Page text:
What is Periodontal Disease?

Daily brushing prevents dental disease and lengthens your dog's life.

By Susan H. Bertram, DVM | Posted: Mon Feb 3 00:00:00 PST 2003

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The health risks of periodontal disease extend beyond tooth loss. The virulent bacteria in the mouth can easily spread elsewhere in the body. "Every time a dog eats or chews, a stream of bacteria from the periodontal infection enters the bloodstream," Dr. Lobprise said. "Studies in humans have linked disease of major organs such as the liver, lungs, kidneys and heart to bacteria from periodontal infection, and experience suggests the same is true for dogs."

What should a dog owner do?

Numerous myths are associated with the care and health of dog teeth. Many owners believe feeding a dry, kibbled dog food alone will keep their dog's teeth clean. Others offer hard chew treats, such as real bones, rawhide and cow hooves in an attempt to mimic the textures of a carnivorous diet in the wild. While harder foods do have a greater scrubbing action on the teeth, they can't remove plaque below the gum line. "That's the real enemy," said Thomas Mulligan, DVM, a board-certified veterinary dental specialist practicing in San Diego, Calif. "The bristles of a toothbrush can reach into the groove along the gum line. That's where all the action is."

Veterinary toothpastes are available in flavors to tempt the canine palate. They differ from human toothpaste in that they can be safely swallowed. (Dog owners can breathe a sigh of relief they will not have to teach their dogs how to spit.) Many contain enzymes aimed at preventing the mineralization of plaque into tartar. "The ingredients in the toothpaste are not that critical," said Frank J.M. Verstraete, DVM, diplomate of both the European and American Colleges of Veterinary Dentistry, and professor at the UC Davis College of Veterinary Medicine. "It is the mechanical removal of plaque by the brushing that is important." Dr. Verstraete also reported that a British study published in 1997 demonstrated that daily brushing is necessary to prevent gingivitis in dogs.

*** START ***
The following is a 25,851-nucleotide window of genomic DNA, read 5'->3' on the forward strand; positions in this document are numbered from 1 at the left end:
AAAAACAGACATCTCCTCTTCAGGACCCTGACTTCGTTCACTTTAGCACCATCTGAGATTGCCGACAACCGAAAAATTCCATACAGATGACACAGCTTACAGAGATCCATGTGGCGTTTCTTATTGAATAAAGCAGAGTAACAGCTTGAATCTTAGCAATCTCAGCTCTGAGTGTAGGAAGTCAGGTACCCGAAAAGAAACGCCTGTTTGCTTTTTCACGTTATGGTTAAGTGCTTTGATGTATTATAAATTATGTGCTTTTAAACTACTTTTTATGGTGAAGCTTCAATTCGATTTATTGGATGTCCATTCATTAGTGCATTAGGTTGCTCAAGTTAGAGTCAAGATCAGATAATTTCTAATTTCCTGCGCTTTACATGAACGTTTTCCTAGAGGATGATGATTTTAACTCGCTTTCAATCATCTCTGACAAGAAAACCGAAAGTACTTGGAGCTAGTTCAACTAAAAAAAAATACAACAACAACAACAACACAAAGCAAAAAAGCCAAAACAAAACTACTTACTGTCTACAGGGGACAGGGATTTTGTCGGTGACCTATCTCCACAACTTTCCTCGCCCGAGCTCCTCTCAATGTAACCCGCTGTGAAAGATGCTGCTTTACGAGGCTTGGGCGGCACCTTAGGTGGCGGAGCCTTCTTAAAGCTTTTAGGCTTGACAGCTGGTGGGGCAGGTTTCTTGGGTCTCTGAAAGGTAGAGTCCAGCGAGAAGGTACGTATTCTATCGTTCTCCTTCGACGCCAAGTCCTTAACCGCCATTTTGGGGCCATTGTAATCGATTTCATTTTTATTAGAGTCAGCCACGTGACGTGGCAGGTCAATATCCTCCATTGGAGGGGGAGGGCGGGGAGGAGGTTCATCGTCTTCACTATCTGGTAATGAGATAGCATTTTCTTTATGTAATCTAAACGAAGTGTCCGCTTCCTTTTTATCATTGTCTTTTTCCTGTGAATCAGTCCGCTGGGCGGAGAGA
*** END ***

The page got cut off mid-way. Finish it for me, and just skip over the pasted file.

Not every owner can do that, nor will every dog allow it. Many veterinarians counsel new puppy owners to acclimate their pup to the routine of brushing at an early age, when training is easiest. Most dogs will still need periodic professional teeth cleaning as humans do. Your veterinarian should check your dog's mouth and teeth at every annual exam and recommend when a dental prophylaxis or other care is needed.

Owners often worry about the risks of general anesthesia that is necessary for an effective dental scaling and polishing. "More dogs probably die from bad teeth than from anesthesia," said Don McCoy, DVM, who has specialized in veterinary dentistry for the past 12 years in Portland, Ore. "With the newer gas anesthetics and better monitoring equipment, anesthesia is so much safer now."

Hand-scaling, or scraping tartar off teeth without anesthesia, sometimes performed at home or offered as part of a grooming visit, is less effective. "You can't remove plaque and tartar below the gum line on an awake animal, and that's where the problem is," Dr. McCoy said.

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